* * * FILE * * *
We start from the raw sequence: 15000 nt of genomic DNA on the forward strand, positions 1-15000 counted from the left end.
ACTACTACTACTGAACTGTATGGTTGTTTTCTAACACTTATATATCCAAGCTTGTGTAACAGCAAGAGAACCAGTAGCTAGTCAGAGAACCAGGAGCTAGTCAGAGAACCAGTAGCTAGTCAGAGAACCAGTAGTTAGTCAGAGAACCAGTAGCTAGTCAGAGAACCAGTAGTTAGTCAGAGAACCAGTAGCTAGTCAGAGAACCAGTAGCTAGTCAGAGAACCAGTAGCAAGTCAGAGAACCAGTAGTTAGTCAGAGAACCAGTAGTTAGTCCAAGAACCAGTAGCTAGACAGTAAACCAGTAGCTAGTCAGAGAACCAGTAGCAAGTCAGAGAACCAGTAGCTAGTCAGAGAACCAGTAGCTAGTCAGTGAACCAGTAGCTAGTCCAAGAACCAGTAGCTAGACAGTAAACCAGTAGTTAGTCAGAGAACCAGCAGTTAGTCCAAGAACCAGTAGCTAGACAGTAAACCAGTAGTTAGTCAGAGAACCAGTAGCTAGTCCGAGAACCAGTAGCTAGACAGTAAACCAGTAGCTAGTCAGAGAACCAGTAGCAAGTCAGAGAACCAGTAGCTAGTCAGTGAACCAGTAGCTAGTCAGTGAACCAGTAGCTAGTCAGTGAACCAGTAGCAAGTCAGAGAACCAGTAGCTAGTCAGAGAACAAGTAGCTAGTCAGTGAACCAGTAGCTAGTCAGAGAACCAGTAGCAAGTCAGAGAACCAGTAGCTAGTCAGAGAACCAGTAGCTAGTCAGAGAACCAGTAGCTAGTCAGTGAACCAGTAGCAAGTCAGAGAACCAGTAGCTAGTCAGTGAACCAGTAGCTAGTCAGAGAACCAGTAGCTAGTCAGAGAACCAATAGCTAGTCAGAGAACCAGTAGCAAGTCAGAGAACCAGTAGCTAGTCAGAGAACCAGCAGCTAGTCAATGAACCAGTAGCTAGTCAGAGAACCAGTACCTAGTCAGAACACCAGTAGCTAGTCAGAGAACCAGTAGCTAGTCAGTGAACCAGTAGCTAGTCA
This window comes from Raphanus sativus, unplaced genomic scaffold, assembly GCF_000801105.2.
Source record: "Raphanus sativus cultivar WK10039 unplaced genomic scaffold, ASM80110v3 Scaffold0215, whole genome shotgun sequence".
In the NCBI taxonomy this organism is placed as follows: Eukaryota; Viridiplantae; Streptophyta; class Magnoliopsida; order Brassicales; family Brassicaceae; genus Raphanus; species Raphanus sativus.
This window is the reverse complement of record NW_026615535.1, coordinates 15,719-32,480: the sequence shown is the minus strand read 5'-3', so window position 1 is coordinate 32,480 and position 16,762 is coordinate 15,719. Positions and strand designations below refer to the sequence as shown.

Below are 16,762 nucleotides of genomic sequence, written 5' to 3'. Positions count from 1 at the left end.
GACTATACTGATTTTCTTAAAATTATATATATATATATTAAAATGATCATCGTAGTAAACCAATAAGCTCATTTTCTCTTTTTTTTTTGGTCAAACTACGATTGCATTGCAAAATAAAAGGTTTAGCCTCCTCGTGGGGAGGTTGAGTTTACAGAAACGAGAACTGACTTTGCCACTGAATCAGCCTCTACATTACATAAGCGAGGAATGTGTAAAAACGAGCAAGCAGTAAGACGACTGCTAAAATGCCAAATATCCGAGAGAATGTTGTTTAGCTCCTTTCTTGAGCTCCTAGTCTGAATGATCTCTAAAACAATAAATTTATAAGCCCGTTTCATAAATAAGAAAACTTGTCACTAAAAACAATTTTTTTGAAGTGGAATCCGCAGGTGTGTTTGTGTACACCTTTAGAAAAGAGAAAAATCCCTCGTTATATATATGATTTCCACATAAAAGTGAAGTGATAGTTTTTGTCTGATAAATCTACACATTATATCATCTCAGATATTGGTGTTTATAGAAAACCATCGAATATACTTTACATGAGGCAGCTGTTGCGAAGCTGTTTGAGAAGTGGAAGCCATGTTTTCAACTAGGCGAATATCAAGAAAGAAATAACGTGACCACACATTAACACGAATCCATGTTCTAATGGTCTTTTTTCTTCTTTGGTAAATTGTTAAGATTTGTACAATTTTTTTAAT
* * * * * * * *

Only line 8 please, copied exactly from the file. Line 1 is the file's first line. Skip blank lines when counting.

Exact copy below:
GACTATACTGATTTTCTTAAAATTATATATATATATATTAAAATGATCATCGTAGTAAACCAATAAGCTCATTTTCTCTTTTTTTTTTGGTCAAACTACGATTGCATTGCAAAATAAAAGGTTTAGCCTCCTCGTGGGGAGGTTGAGTTTACAGAAACGAGAACTGACTTTGCCACTGAATCAGCCTCTACATTACATAAGCGAGGAATGTGTAAAAACGAGCAAGCAGTAAGACGACTGCTAAAATGCCAAATATCCGAGAGAATGTTGTTTAGCTCCTTTCTTGAGCTCCTAGTCTGAATGATCTCTAAAACAATAAATTTATAAGCCCGTTTCATAAATAAGAAAACTTGTCACTAAAAACAATTTTTTTGAAGTGGAATCCGCAGGTGTGTTTGTGTACACCTTTAGAAAAGAGAAAAATCCCTCGTTATATATATGATTTCCACATAAAAGTGAAGTGATAGTTTTTGTCTGATAAATCTACACATTATATCATCTCAGATATTGGTGTTTATAGAAAACCATCGAATATACTTTACATGAGGCAGCTGTTGCGAAGCTGTTTGAGAAGTGGAAGCCATGTTTTCAACTAGGCGAATATCAAGAAAGAAATAACGTGACCACACATTAACACGAATCCATGTTCTAATGGTCTTTTTTCTTCTTTGGTAAATTGTTAAGATTTGTACAATTTTTTTAAT